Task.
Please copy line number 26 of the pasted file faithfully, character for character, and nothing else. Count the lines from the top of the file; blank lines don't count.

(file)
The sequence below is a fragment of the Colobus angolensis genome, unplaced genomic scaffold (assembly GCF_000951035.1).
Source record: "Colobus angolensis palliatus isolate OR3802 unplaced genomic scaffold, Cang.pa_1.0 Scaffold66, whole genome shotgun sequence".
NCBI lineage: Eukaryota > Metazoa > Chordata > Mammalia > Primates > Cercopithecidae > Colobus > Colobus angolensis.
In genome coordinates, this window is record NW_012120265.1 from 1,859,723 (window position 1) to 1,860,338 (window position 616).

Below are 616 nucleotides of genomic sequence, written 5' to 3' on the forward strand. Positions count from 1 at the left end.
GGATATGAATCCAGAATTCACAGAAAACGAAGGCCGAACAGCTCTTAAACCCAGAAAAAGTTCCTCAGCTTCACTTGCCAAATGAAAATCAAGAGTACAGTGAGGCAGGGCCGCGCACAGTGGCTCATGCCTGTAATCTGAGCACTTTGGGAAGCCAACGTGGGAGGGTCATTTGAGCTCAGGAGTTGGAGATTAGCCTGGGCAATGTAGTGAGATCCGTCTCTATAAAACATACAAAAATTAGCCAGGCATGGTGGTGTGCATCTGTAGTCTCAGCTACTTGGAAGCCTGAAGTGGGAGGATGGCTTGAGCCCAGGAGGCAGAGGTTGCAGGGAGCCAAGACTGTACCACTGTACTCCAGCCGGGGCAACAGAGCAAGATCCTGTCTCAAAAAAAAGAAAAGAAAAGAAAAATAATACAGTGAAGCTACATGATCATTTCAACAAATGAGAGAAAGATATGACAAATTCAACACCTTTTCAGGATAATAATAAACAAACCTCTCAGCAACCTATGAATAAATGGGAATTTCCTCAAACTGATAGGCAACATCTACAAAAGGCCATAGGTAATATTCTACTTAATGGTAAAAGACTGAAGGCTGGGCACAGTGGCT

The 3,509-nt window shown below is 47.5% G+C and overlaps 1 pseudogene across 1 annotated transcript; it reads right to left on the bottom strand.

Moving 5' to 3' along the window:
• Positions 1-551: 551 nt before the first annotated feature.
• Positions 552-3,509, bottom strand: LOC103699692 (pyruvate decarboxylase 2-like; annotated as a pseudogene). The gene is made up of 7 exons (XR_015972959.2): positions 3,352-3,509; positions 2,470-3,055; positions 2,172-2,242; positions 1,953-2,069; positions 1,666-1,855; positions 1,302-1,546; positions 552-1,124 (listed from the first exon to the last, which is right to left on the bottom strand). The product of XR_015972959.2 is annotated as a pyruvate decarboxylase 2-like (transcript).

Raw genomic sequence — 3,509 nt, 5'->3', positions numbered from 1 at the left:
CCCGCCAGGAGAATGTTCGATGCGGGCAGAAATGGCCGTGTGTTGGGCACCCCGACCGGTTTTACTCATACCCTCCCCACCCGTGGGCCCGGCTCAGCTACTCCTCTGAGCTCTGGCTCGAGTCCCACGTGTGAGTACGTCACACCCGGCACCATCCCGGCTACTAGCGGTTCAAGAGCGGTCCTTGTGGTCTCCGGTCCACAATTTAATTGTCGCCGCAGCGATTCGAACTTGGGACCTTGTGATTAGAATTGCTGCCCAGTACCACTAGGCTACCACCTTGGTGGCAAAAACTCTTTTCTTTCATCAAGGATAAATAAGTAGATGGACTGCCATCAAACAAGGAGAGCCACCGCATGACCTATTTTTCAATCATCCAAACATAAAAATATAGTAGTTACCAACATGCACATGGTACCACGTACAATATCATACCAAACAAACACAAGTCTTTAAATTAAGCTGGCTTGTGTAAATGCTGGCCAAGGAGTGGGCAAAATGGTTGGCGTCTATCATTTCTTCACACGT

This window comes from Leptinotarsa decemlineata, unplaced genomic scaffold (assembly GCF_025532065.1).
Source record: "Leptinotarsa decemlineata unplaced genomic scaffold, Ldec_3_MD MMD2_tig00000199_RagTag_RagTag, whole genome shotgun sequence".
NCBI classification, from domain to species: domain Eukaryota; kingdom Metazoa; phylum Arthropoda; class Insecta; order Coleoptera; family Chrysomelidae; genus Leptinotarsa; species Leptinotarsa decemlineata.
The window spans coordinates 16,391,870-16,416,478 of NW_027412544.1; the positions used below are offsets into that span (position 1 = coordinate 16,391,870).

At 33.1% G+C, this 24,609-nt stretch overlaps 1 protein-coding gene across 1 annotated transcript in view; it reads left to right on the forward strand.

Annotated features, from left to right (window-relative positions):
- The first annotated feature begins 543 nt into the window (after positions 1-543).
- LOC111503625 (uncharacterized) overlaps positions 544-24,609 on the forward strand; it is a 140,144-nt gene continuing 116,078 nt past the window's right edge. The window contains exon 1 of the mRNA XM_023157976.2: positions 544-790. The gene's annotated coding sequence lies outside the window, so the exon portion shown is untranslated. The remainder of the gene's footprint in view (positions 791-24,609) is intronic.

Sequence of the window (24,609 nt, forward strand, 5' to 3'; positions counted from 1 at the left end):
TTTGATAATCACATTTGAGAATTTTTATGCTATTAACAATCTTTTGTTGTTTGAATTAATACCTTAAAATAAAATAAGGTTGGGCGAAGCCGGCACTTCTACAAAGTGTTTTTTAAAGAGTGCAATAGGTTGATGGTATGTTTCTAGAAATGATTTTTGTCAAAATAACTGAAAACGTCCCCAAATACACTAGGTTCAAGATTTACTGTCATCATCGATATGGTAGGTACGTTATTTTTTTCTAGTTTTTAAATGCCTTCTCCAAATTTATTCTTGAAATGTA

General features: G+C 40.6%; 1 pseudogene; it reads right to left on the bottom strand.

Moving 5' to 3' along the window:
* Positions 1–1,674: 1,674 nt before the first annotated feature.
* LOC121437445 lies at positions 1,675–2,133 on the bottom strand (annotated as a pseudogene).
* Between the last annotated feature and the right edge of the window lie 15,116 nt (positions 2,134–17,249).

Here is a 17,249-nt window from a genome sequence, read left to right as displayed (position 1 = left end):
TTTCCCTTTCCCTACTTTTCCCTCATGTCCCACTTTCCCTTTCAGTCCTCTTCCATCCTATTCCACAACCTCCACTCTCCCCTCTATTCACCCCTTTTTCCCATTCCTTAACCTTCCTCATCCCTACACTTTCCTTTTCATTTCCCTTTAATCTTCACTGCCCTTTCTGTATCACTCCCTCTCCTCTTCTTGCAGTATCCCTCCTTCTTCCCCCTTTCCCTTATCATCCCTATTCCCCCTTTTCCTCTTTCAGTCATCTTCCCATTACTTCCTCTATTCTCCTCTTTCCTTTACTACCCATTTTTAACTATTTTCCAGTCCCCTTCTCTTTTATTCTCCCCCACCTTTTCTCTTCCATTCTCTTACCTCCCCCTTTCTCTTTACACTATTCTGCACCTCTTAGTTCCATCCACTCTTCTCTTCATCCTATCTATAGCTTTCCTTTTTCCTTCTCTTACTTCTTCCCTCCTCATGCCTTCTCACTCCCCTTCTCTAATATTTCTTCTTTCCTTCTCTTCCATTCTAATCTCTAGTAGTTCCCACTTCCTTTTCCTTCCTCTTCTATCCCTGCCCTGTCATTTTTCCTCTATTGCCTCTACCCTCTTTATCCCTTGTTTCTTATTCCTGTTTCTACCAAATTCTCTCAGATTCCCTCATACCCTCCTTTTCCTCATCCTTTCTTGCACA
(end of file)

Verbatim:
* LOC121437445 lies at positions 1,675–2,133 on the bottom strand (annotated as a pseudogene).